Other travel benefits your card might offer includes:
- Travel fee credit reimbursements
- Restaurant and delivery service credits
- Complimentary hotel nights
- Elite hotel loyalty status
- On-property hotel amenity credits
- Trip cancellation insurance
- Rental car collision damage waiver
- Roadside assistance
The potential benefits vary by credit card. For instance, branded hotel credit cards are more likely to offer elite loyalty benefits, including complimentary room upgrades and on-property amenities.
Some travel credit cards let you redeem annual travel credits for non-travel purchases. One example is the Chase Sapphire Reserve that’s helping cardholders by applying its $300 travel credit for gas station and grocery store purchases plus any eligible travel purchases for the rest of 2020.
Use Complimentary Service Subscriptions
Many credit cards tout exclusive cardmember experiences for dining and entertainment. However, most of these offers are virtual-based or postponed this year. Instead, you can enjoy complimentary subscriptions to premium services including:
- Spotify Premium
- Uber Eats
Some of these complimentary subscriptions waive delivery fees and service fees. You may use delivery apps to order food and groceries to where you’re staying on your road trip journey. With a free subscription to Spotify Premium (or other eligible streaming services), you can save money on your road trip playlist.
Activate Purchase Offers
Some credit cards offer a one-time cash statement credit at participating merchants. For example, American Express has Amex Offers and Chase Bank has Chase Offers. Each program links limited-time offers for stores, dining, and digital apps to your rewards credit cards. However, you must activate the offers before making a qualifying purchase to receive the cash statement credit. Your remaining purchase amount will earn rewards points.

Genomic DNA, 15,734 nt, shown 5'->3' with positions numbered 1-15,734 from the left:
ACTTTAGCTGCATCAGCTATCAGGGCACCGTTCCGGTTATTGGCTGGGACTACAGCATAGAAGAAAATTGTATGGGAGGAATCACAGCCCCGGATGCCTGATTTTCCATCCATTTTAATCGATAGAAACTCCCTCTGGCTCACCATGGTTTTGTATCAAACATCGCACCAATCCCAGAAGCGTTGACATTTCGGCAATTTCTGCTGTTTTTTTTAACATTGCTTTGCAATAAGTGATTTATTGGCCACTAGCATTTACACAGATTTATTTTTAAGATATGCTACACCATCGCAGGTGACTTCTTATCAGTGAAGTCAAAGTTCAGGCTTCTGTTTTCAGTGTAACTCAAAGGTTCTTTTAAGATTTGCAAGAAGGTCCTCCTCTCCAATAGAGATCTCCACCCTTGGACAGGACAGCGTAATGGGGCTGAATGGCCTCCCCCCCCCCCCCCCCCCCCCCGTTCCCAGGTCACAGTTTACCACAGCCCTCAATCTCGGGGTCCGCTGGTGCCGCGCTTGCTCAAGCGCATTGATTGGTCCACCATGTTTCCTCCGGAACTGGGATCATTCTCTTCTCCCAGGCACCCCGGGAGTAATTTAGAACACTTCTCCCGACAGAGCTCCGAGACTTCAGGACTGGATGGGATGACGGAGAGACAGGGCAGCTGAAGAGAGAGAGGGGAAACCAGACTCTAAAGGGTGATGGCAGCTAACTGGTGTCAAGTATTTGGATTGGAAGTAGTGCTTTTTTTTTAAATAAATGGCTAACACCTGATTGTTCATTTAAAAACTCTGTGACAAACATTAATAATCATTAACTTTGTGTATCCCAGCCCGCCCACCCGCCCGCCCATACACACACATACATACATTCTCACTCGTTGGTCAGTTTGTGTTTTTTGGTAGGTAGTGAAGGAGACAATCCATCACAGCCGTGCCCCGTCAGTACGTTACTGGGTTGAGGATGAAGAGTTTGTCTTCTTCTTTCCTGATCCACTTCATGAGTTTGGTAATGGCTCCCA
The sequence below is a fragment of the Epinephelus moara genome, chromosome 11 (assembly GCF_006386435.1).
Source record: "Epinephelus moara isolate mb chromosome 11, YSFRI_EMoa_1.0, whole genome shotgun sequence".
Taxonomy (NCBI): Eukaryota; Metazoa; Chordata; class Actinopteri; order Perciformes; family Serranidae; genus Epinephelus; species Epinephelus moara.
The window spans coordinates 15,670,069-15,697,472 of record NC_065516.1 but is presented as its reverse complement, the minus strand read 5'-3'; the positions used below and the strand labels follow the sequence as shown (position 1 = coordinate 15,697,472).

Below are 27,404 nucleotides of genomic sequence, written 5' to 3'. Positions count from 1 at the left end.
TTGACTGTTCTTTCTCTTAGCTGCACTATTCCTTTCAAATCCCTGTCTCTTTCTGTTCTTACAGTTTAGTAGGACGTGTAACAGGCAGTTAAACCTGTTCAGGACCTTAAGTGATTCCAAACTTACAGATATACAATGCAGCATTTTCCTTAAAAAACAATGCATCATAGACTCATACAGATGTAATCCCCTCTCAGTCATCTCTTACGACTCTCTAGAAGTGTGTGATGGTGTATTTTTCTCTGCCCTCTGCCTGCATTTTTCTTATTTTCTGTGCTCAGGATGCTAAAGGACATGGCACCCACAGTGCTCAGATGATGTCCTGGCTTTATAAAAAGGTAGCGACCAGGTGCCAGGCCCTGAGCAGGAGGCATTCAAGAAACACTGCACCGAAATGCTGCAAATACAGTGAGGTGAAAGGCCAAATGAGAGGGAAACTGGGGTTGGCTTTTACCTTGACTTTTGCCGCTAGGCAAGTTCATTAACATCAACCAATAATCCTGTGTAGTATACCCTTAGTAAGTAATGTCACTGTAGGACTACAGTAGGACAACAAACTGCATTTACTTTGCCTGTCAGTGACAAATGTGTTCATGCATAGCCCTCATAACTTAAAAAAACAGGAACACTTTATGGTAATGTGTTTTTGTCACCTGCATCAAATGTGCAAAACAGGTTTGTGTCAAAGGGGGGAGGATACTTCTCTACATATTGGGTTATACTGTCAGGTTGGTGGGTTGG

Some of these offers can help you save money on your road trip. For instance, you might have an offer for Starbucks or a streaming app.
Pro tip: TripIt can help you quickly find participating locations for your offers. The Nearby Places feature searches for restaurants (including those offering takeout), coffee shops, stores, and other amenities along your route.
Focus on Earning Bonus Points
Travel credit cards have adjusted their purchase rewards categories so you can continue earning bonus points on your daily spending. Two popular purchase categories that now earn bonus points more often are gas stations and streaming apps. Both of these categories are easy to maximize as you hit the highway while listening to your favorite podcasts or music.
Travel credit cards are also offering bonus points for grocery purchases. If you’re staying in a vacation rental instead of a hotel, you’ll likely have a private kitchen. Preparing your own meals saves saving money and earning bonus points on groceries in the process.
Another easy way to earn bonus points on every purchase is by using a flat-rate rewards card like the Capital One Venture Rewards Credit Card that earns 2x miles per $1 spent on every purchase. Flat-rate rewards cards usually have flexible redemption options so you can use them right away to offset your road trip expenses. You also have the peace of mind knowing the points you earn are not exclusively connected to an airline or hotel brand you may no longer use for future travel.
Many of the major credit card issuers have added bonus categories or adjusted their benefits in response to the COVID-19 pandemic. These new perks can help you earn more for purchases on goods and services that are being made more often until it is safe to travel again. Some of these benefits are expiring, though, so be sure to check with your credit card to see what options are available.
Disclaimer: Opinions expressed here are author’s alone, and have not been reviewed, approved or otherwise endorsed by TripIt. The author may include references to products from advertisers. For an explanation of this contributor’s advertising disclosure, please click here.